News

Mental health director leads drive for improved psychosis care

Dr Geraldine StrathdeeNHS England’s national clinical director for mental health, Dr Geraldine Strathdee, is to head up a drive aimed at improving care for psychosis patients across the country.

Dr Strathdee will call on 150 delegates at the National Psychosis Summit to share best practice and help put together an action plan for making improvements to care across the country.

She is due to address the summit – together with health minister Norman Lamb – being staged in London tomorrow (Thursday April 10) and chaired by Lord Victor Adebowale.

The summit, organised by Rethink Mental Illness in partnership with NHS England and the Department of Health, will bring together providers, commissioners, experts and regulators to focus on ways of improving psychosis care at both national and local level.

Delegates will be able to pose questions to Dr Strathdee and the minister, as well as taking part in a series of workshops aimed at coming up with an agreed plan of action.

Dr Strathdee said: “I am absolutely delighted that so many leaders are coming together to drive forward improvement of the care we provide to people affected by psychosis.

“We are at a critical point. We know the problems. We have data in spades. We know where things work. We want to learn from the best approaches, and support others to follow. So the major challenge we face is entirely about implementation.”

Dr Strathdee explained: “We are finding incredible practice, created and produced in partnership, which is changing lives and improving outcomes. We have so much knowledge and insight about what works. We know what needs to improve. We also know which interventions work and have a positive, measurable impact on people’s lives.”

But she admitted:  “This excellent work is only happening in pockets. What we need – what people affected by psychosis need – is movement to generate improvement across the whole system.

“We want every encounter an individual has, no matter where they are, to be compassionate, recovery-focused, efficient and high-quality. Lives literally depend on it.

“The summit is the next step in a wave of work to improve care for people with severe mental illness.  We can achieve great things if we pull together.”

You can follow Geraldine Strathdee on Twitter: @DrG_NHS

NHS England will be tweeting from the Summit tomorrow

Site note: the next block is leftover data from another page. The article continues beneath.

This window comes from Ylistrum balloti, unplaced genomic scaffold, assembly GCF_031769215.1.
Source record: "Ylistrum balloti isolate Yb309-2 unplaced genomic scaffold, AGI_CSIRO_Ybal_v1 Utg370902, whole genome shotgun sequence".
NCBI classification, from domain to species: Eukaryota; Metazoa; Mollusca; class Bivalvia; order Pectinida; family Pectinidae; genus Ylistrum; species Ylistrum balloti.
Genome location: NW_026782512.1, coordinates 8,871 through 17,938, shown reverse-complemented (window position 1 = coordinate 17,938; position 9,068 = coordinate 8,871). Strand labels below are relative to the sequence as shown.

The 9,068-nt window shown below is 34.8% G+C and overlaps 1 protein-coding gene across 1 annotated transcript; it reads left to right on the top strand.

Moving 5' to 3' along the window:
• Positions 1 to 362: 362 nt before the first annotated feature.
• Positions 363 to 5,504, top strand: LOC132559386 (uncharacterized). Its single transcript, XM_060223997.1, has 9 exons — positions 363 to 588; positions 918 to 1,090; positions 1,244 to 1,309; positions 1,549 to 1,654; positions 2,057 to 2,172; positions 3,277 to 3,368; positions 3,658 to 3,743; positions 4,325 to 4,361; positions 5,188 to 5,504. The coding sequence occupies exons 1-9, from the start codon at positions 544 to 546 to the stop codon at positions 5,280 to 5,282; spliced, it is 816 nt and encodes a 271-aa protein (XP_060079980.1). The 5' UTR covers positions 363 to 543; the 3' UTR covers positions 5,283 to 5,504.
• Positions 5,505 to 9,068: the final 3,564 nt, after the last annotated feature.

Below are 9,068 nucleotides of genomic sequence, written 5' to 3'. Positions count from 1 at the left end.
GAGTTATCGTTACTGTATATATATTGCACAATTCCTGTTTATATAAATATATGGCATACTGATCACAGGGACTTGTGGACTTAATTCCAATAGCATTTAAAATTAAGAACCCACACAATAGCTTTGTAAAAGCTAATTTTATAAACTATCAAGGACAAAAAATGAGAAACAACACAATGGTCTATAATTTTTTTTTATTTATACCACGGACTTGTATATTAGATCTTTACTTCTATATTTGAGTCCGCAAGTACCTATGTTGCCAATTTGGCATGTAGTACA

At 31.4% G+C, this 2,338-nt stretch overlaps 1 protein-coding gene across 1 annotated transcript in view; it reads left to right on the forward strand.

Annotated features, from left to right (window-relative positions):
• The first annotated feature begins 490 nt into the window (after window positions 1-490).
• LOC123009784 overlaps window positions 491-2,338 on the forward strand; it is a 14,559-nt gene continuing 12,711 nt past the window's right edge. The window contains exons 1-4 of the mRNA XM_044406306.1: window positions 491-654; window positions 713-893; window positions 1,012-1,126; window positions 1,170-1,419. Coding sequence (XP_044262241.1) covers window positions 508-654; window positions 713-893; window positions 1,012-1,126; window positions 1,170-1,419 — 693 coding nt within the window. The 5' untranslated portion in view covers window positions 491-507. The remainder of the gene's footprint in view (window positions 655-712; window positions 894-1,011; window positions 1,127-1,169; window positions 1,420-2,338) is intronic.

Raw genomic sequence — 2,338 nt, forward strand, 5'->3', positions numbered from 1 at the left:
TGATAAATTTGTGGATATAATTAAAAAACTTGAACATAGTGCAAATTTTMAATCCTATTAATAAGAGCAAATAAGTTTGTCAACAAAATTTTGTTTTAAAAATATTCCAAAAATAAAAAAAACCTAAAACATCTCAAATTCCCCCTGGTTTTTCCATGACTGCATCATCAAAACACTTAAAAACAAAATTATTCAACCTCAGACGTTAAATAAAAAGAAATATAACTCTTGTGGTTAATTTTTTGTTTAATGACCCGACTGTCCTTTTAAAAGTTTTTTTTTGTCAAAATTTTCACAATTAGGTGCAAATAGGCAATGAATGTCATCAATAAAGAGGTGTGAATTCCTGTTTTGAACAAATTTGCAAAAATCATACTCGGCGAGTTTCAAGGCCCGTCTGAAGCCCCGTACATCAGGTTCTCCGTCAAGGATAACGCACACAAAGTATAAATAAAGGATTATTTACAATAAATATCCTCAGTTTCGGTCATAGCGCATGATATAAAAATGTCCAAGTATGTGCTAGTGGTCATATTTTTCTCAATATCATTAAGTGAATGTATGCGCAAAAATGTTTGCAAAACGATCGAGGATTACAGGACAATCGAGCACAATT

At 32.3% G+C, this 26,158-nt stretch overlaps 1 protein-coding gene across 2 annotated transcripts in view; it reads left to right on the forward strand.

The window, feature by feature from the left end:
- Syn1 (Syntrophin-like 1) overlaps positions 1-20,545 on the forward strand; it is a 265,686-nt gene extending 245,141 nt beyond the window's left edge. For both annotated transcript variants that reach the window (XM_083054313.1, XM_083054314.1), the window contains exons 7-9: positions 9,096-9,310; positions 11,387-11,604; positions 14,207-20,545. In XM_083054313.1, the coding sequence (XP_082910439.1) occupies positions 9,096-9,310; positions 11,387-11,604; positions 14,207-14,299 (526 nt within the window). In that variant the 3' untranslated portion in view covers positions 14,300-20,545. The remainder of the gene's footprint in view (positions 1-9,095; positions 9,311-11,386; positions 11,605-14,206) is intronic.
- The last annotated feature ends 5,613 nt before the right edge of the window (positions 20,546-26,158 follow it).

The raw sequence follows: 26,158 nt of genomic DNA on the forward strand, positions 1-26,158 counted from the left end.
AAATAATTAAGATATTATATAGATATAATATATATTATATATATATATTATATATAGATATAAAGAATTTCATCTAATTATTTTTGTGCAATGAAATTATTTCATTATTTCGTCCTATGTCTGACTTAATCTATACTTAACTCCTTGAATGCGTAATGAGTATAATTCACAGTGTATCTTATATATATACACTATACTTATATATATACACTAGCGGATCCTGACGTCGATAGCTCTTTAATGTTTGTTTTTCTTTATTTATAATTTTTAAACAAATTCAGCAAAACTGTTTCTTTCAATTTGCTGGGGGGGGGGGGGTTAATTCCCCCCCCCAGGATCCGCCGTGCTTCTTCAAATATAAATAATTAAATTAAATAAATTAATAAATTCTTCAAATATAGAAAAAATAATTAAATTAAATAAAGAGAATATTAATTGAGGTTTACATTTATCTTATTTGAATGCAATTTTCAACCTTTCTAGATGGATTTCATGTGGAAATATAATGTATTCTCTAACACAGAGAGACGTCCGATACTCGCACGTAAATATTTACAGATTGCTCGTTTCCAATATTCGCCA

Categories: HomeMental health

Tags:

3 comments

  1. fiona cassells says:

    A comprehensive service is needed, as Dr Strathdee suggests.

    There is a real need to educate all community teams to apply psychosocial interventions practically.
    For example, practical ways to improve sleep quality, improve nutritional status, teaching stress management techniques as part of the overall management patient and carer education of psychosis is essential.
    Education to service users and carers about brain development in adolescence, and how to maximise it (research by Jay Giedd, see you tube and a publication written by him on Adolescent brain development)Also see changing diets changing minds by the mental health foundation. New research on the relationship between sleep depravation and psychosis is an important new development

  2. Pearl Baker says:

    If we are to achieve a uniform quality of care for all, we must first understand who are the ‘key’ players responsible for achieving an Integrated system of care.

    The Care Manager Co-Ordinator is ultimately responsible for his client, he is responsible for ‘pulling’ together all other individuals involved in his clients care and treatment.

    The Care Manager Co-Ordinator needs to be highly qualified, knowledgeable of all
    the other agencies involved in an Integrated System of Care.

    Agencies involved, the Psychiatrist, if they have one, the GP, the DWP, the Pharmacist. Mental Health Advocates, the DLA, carers, or significant others, Support Workers, Deputy if in the COP.

    The Care Manager Co-Ordinator is first appointed when a patient is admitted to hospital, he is responsible for arranging the first CPA meeting. This meeting is a gathering of information, the carer, nearest relative or significant is crucial at this point. The date and venue for the second meeting is arranged at this meeting and thereafter.

    The appointment of a Mental Health Advocate is essential if the patient is to progress, they will infirm them of their right, choices, and personal budgets,

    The Care Manager Co-Ordinator will be responsible for ensuring their Mental and Physical needs will be met, including day care, day services.

    Individuals suffering from a severe and enduring mental illness lose confidence, they need the services of Support Workers to take them out into the community, otherwise they can become isolated in their own ‘space’ !

    Emergency and crisis contact details should be given to the Carer, nearest relative or significant other.

    The above is based on my years of personal experience.

    Monitoring of the above is essential. The Care Manager Co-Ordinator is the ‘key’ player, they must be highly qualified, should they come from the LA or Primary Care ie CPN.

  3. John Kapp says:

    Please see papers 9.72 Brochure for commissioners and 9.71 ending the Prozac nation, to see how to solve the crisis in primary care.